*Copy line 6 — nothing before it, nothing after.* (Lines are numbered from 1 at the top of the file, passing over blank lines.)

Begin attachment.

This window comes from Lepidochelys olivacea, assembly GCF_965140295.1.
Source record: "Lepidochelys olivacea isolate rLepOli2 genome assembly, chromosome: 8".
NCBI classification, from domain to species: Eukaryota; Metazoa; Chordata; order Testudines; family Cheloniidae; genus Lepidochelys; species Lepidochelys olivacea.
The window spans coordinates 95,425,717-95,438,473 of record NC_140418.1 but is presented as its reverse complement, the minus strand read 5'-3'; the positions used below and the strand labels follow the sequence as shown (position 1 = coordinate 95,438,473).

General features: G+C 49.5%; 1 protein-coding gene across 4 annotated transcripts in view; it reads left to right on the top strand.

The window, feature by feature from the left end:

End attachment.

The window, feature by feature from the left end: